Will Antibody Testing Tell Me If I Should Get the COVID Booster?
Let’s talk about COVID booster shots, antibody testing, and what it all means.
Now, nearly three years into the COVID-19 pandemic, the CDC reports that more than 100 million people have received at least one booster shot. However, the virus is still a major concern. According to the New York Times, approximately 40,000 Americans died of COVID in the summer of 2022. The article reads, “That toll means that COVID is continuing to kill many more people each day than vehicle crashes, gun violence, the flu or many other health threats.”
Vaccination can greatly improve the outlook for those who get COVID. As the virus mutates and immunity from previous vaccinations fade, new booster shots will become available. Most recently, booster shots covering the omicron variant are now available. But the booster shots have raised questions about how to gauge your level of immunity. Some experts also say you should wait several months after having COVID to get a booster. Will an antibody test help you determine if you need a booster?
Not necessarily. To understand more, let’s talk about the basics of who should get the COVID booster shot, what the antibody test can tell you, and who should get the antibody test.
Who Should Get a COVID-19 Vaccine Booster Shot?
In the United States, the updated coronavirus vaccine booster shots are available to anyone who is over the age of 12 who received their second shot of the COVID mRNA vaccine at least two months prior. While getting vaccinated does greatly reduce your risk of becoming infected with COVID-19, as well as the likelihood of severe illness if infection does occur, study has shown that the effects of the vaccine grow weaker over time.
COVID booster shots have been shown to increase your level of immunity against the coronavirus, including the omicron variant which has been driving much of the pandemic numbers in recent months. While some people may prefer to receive a booster of the same type (i.e. Pfizer, Moderna) as their initial vaccination, you can also “mix and match” and still get effective results.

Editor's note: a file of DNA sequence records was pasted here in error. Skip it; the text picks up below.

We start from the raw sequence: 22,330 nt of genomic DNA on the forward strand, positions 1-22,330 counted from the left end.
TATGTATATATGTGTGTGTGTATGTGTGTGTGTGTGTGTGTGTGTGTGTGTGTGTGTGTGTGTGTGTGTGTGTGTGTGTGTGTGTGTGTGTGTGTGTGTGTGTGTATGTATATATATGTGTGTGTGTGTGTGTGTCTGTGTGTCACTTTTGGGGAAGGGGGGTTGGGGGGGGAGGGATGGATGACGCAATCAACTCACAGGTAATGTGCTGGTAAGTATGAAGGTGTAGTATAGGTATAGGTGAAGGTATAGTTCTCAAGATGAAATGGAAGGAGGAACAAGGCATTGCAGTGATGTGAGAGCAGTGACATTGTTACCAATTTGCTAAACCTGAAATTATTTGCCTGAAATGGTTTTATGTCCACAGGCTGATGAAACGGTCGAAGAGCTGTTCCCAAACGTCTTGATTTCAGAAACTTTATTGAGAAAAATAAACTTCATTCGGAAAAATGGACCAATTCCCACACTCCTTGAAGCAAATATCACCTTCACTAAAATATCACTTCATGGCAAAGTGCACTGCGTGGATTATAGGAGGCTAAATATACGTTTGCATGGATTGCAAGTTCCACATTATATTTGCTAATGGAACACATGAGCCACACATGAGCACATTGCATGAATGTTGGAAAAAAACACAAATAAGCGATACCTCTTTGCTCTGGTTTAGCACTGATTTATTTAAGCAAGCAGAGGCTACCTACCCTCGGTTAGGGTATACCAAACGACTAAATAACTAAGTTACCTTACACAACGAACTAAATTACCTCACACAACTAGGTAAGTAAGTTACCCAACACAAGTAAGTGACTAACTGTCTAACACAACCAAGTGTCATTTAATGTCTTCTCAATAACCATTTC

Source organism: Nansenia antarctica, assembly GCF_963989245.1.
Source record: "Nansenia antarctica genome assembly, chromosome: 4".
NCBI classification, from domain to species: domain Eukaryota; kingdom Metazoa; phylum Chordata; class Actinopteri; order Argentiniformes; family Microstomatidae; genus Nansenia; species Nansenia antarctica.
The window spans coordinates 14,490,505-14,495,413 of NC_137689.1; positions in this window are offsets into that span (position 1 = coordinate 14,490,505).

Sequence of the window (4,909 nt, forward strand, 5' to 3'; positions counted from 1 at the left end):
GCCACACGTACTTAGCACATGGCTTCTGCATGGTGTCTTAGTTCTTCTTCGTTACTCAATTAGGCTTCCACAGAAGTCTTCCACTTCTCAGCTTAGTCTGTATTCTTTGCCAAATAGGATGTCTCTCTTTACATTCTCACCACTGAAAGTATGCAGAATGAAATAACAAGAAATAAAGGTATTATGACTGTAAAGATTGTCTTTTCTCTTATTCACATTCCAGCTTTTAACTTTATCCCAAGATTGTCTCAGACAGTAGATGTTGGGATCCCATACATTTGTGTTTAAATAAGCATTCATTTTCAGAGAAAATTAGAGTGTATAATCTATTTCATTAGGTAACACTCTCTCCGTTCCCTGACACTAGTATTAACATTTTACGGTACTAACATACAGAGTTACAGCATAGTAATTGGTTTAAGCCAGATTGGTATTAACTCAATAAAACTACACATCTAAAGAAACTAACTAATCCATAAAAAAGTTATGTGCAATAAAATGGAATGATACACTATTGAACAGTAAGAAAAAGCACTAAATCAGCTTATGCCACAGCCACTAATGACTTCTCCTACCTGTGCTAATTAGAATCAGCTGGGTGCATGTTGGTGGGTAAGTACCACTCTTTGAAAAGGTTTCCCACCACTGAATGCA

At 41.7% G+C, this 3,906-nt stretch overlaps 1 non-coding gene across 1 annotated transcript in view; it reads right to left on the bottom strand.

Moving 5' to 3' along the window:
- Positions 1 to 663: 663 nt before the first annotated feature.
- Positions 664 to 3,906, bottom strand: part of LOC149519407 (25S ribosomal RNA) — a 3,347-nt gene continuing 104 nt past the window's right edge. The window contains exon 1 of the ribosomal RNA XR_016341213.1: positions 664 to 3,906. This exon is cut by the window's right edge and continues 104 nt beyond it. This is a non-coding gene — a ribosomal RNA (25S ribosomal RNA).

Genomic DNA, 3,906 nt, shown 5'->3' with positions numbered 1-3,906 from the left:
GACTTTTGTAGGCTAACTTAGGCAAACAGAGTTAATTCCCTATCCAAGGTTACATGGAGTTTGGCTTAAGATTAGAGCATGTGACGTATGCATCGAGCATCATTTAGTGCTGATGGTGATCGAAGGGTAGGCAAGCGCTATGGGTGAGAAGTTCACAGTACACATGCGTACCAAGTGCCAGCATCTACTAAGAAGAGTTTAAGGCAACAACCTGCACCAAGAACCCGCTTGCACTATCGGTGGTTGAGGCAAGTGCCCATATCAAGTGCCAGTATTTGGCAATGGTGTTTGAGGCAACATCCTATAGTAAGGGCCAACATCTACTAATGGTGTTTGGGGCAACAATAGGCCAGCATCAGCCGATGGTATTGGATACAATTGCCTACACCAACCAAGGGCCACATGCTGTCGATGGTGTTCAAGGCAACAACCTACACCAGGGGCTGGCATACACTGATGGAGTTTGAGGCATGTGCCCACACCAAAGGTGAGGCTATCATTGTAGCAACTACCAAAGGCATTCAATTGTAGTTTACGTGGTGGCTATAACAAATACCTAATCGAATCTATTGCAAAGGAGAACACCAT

Keep in mind that neither the COVID vaccination nor the COVID booster shot is guaranteed to prevent being infected with the virus. However, evidence shows that both the vaccine and subsequent boosters significantly reduce your risk of contracting or spreading COVID, making them vital parts of our public health response to this pandemic.
Will a COVID Antibody Test Tell You If Your Vaccine is Still Working?
Some people have wondered how to determine the best time to receive a booster, and whether an antibody test may help them make an informed decision. While the antibody test will tell you whether you have COVID antibodies as a result of vaccination or a previous infection, it does not gauge your actual level of immunity and is not a reliable indicator of whether or not you should get a booster shot. Current antibody tests detect the presence of binding antibodies, not neutralizing antibodies, and it can be hard to tell what levels are protective. There are also parts of the immune system that are not detected by antibody tests, which means it can’t give you a full picture of whether you’re
Ultimately, it’s important to get the vaccine followed by a booster regardless of anything you may learn from an antibody test.
Who Should Get Antibody Testing?
While antibody testing can’t tell you whether you are currently infected with COVID-19 the way that a PCR nasal swab would, it can indicate whether or not you have had the virus in the past. This information may be valuable to your doctor in identifying the cause of previous COVID-like symptoms or effectively treating any lingering effects of the coronavirus.
Looking for a COVID antibody test? You can use LabFinder’s online portal to book an appointment for a COVID antibody test. You can also book both PCR and rapid antigen tests, which test for the presence of the coronavirus.
Editor’s note: Information in this post is up-to-date as of September 28, 2022. However, our understanding of COVID changes with the progression of research and as the virus mutates. Updated guidance can be found via the CDC.
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